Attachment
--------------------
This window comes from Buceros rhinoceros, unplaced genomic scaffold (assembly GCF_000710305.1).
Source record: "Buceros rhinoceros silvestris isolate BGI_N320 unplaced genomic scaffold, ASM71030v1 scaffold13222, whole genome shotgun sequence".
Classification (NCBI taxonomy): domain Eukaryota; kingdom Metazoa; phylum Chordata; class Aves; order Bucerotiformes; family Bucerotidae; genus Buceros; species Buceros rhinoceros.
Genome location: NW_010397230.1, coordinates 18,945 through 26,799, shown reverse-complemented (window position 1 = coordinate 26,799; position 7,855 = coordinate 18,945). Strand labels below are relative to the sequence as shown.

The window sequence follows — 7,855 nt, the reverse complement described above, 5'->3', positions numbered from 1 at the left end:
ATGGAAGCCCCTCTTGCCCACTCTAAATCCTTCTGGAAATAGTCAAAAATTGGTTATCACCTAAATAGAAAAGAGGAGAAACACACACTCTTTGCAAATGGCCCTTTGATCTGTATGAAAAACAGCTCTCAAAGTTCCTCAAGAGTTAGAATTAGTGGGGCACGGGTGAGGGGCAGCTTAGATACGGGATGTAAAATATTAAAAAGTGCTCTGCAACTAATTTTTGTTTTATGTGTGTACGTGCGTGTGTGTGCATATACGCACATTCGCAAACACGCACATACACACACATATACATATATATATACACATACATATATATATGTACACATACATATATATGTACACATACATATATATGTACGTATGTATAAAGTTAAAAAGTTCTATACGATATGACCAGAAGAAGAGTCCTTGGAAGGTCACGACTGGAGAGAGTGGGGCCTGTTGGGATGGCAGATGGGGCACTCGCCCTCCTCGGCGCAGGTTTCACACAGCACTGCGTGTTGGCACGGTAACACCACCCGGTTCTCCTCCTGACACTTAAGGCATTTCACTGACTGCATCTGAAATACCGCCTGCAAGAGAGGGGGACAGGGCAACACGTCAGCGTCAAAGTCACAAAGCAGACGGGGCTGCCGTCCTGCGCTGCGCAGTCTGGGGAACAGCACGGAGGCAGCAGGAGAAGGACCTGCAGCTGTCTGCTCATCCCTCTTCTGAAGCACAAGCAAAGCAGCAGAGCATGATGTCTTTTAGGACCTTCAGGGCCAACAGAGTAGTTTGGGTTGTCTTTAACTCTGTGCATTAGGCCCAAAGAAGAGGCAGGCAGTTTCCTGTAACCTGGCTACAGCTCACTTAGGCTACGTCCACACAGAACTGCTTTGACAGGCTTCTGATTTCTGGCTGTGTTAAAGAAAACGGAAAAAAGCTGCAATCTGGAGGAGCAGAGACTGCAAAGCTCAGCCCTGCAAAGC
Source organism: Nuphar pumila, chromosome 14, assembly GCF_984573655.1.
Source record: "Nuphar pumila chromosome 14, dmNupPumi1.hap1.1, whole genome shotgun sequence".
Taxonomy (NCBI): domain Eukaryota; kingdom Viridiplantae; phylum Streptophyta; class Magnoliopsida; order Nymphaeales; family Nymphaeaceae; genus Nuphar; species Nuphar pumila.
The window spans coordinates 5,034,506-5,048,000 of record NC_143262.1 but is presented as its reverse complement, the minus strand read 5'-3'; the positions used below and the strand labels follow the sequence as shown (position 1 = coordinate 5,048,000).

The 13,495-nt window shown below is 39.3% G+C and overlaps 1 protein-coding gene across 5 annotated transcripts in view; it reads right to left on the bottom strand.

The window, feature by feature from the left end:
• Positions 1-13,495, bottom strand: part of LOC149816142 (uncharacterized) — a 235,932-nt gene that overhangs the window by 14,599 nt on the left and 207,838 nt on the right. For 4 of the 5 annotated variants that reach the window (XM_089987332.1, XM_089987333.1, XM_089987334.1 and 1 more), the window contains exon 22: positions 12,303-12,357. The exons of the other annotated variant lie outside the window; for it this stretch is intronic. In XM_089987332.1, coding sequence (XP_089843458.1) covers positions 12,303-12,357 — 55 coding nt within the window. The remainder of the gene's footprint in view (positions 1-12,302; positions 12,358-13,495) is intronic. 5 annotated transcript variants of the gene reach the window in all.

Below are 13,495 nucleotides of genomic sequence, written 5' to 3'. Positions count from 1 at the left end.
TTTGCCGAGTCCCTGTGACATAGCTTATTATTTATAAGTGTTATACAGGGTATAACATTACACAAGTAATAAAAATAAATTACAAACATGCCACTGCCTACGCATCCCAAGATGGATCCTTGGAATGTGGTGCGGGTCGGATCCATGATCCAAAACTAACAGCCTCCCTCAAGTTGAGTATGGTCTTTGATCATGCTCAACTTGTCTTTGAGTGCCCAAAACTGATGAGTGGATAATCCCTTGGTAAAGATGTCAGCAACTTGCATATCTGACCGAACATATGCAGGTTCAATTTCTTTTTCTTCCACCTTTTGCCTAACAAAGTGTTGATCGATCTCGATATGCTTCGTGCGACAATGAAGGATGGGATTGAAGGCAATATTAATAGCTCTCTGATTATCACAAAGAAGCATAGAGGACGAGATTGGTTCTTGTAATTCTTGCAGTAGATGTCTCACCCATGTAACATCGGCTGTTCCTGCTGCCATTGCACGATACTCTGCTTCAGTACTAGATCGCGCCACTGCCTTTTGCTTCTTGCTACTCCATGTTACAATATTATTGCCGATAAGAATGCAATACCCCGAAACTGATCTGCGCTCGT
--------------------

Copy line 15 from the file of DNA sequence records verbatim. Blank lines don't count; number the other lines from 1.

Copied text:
TTTGCCGAGTCCCTGTGACATAGCTTATTATTTATAAGTGTTATACAGGGTATAACATTACACAAGTAATAAAAATAAATTACAAACATGCCACTGCCTACGCATCCCAAGATGGATCCTTGGAATGTGGTGCGGGTCGGATCCATGATCCAAAACTAACAGCCTCCCTCAAGTTGAGTATGGTCTTTGATCATGCTCAACTTGTCTTTGAGTGCCCAAAACTGATGAGTGGATAATCCCTTGGTAAAGATGTCAGCAACTTGCATATCTGACCGAACATATGCAGGTTCAATTTCTTTTTCTTCCACCTTTTGCCTAACAAAGTGTTGATCGATCTCGATATGCTTCGTGCGACAATGAAGGATGGGATTGAAGGCAATATTAATAGCTCTCTGATTATCACAAAGAAGCATAGAGGACGAGATTGGTTCTTGTAATTCTTGCAGTAGATGTCTCACCCATGTAACATCGGCTGTTCCTGCTGCCATTGCACGATACTCTGCTTCAGTACTAGATCGCGCCACTGCCTTTTGCTTCTTGCTACTCCATGTTACAATATTATTGCCGATAAGAATGCAATACCCCGAAACTGATCTGCGCTCGT